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The Last Meal of Laughing Boy Reilly-Fiction by Jason Butkowski
Miss Pearl-Fiction by Hillary Lyon
Vegas, Napalm Strike-Fiction by j. brooke
Favorites-Fiction by Cindy Rosmus
Salton Sea-Fiction by Kenneth James Crist
We Must Never Find Out-Fiction by Sam Graham
Collateral Damage-Fiction by Jim Farren
Radiant Night-Fiction byPauline Duchesneau
Late Returns-Fiction by P. K. Augustyn
Bad Influences-Fiction by Marci McKim
Where My Fathers-Fiction by Willie Smith
Nothing I Could Do-Fiction by Brian J. Smith
The Magician-Flash Fiction by Jon Park
Sky Toucher-Falsh Fiction by Jerry Vilhotti
Dark Morning-Flash Fiction by M. G. Allen
What Might Happen in Vegas-Flash Fiction by Bill Baber
San Mateo County Easter Egg Hunt-Poem by Daniel G. Snethen
Doing Some Resaearch-Poem by Roy Dorman
A Lack of Rain-Poem by Michael Keshigian
In Traffic-Poem by Luis Cuauhtemoc Berriozabal
Distinguished Souls-Poem by J. J. Campbell
The Ghosts of Murdered Children-Poem by J. J. Campbell
Digging Season-Poem by Christopher Hivner
Sometimes the Light is My Enemy-Poem by Christopher Hivner
Char-Poem by Robert Beveridge
Gone Feral-Poem by Robert Beveridge
Rat Tamer-Poem by Robert Beveridge
Imaginary Hedgehogs-Poem by Michelle Hartman
I Knew Him when He was Six-Poem by Michelle Hartman
A Reason for Everything-Poem by Michelle Hartman
Cartoons by Cartwright
Hail, Tiger!
Angel of Manslaughter
The Gazing Ball
Strange Gardens
Gutter Balls
Calpurnia's Window
No Place Like Home
ALAT
Dark Tales from Gent's Pens

darkmorning.jpg
Art by Steve Cartwright 2018

Dark Morning

by M.G. Allen

 

I wait and wait and wait.

It’s been a running joke in my head. I keep asking myself: Is it morning yet?

There aren’t any working clocks here. I use my mental Timex to judge that time froze for me around five or six o’clock. The sky beyond the dusty window remains a turgid black seeping into gray. I remember looking at Melanie’s watch, the only thing she had been wearing at the time under the sheets of that huge worn-out bed.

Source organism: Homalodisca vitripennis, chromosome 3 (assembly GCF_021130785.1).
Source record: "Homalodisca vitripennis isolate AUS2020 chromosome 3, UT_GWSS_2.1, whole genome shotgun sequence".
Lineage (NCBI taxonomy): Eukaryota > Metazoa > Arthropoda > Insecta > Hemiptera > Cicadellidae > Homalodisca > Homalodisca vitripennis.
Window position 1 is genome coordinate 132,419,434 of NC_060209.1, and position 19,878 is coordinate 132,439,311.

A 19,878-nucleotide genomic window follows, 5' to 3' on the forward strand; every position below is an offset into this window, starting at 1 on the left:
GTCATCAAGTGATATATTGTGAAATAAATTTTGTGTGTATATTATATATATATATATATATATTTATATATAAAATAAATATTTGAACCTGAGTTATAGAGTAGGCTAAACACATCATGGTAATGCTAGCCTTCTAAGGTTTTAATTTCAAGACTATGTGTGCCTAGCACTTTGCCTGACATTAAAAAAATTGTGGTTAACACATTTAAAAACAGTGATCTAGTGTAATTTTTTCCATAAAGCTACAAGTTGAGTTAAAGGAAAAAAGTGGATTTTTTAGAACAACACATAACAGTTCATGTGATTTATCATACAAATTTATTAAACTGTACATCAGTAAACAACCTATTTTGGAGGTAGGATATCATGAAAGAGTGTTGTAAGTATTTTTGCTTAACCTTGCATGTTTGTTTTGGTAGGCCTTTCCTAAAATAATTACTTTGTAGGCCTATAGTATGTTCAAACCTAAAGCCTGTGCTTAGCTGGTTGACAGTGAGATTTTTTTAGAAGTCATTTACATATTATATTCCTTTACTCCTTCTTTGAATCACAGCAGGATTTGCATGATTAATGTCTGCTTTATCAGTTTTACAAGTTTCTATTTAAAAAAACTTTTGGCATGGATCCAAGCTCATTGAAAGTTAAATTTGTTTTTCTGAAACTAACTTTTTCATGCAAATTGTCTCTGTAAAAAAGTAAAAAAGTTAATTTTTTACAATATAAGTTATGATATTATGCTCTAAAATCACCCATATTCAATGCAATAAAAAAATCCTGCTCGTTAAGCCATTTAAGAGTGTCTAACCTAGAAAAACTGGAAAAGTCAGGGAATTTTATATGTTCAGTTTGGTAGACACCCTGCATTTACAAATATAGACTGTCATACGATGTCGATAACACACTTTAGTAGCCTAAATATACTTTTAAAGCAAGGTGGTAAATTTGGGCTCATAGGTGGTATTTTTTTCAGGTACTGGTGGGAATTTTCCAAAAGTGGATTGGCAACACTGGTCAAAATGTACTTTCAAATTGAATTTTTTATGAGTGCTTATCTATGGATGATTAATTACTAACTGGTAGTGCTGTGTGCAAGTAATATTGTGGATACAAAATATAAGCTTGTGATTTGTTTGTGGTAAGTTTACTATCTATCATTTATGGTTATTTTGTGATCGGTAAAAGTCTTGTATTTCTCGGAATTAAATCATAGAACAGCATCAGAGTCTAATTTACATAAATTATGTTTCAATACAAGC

I can’t think about Melanie now. Or what she had become. It just scares me cold. I’m already cold enough. The old house is fucking freezing. The former proprietor of this house, long since dead, left lots of firewood by the fireplace and stacks of yellowed newspapers to burn. Try as I might, no matter how thick I get the flames in that sooty old fireplace, I cannot get warm.

I sit in silence and freeze.

And wait. I wait for a morning that will never come.

I try to imagine that Melanie is just asleep in that huge musty smelling bedroom upstairs. But then I remember her face right after she was kissed by the sandpaper person: her gray complexion, her saucer eyes and wide angular smile, the kind of smile unnatural to a human face.

That’s what I call them: sandpaper people. You can’t see them if you try to look at them directly. Melanie and I had been seeing them all night, in the corner of our eyes. Mostly, we would hear them. They walk with dry, papery movements. Scritch, scritch, scritch. If you turn around in their direction, the sound goes away.

Sure, we should have left right then. But what would Steve, Adam, and Jessy say? They’d be pissed and say we ditched them. We all knew the house was supposedly haunted. That’s why we chose to meet up here. Jessy found out about this house on some internet website. Scary shit happened here at one time.

I’m so cold. Who the hell am I talking to anyway? Sitting alone in the endless night, I assume that my friends are dead; Steve, Adam and Jessy didn’t make it down that long snaky driveway to the house. They are now sandpaper people going scritch, scritch, scritch, through the woods outside.

Everything is dry. The air is dry, my bare feet feel dry, and my throat is so very dry. I sit immobile as if frozen into stone, kneeling on that hard wooden floor, trying to decode the message in the flames. Maybe they can tell me what I am supposed to be waiting for.

Then, Melanie’s parchment fingers slip over mine which is tightly clutching the fire poker. I wonder how I didn’t hear her. It doesn’t matter now anyway. It doesn’t looks like a hand. It looks like a bunch of sticks and feels rough like tree bark. When her lips pass over mine, new level of cold overtakes me.

I feel my heart stop.

Morning finally arrives, pallid sunlight spreads through the house like fog. The front door bangs open. Laughter pours in. Steve says, “Yoo hoo? Anybody home?” Jessy is giddy, laughing and babbling away.

They are coming in my direction. I glide towards the door. I feel like I’m floating. My body goes scritch, scritch, scritch.

I raise the fire poker over my head.

I wait.

 

 

M.G. Allen has been published in Yellow Mama twice. His work has also been published in Mysterical E, Dark Moon Digest, and the now-defunct Flashes in the Dark.

In Association with Black Petals & Fossil Publications 2018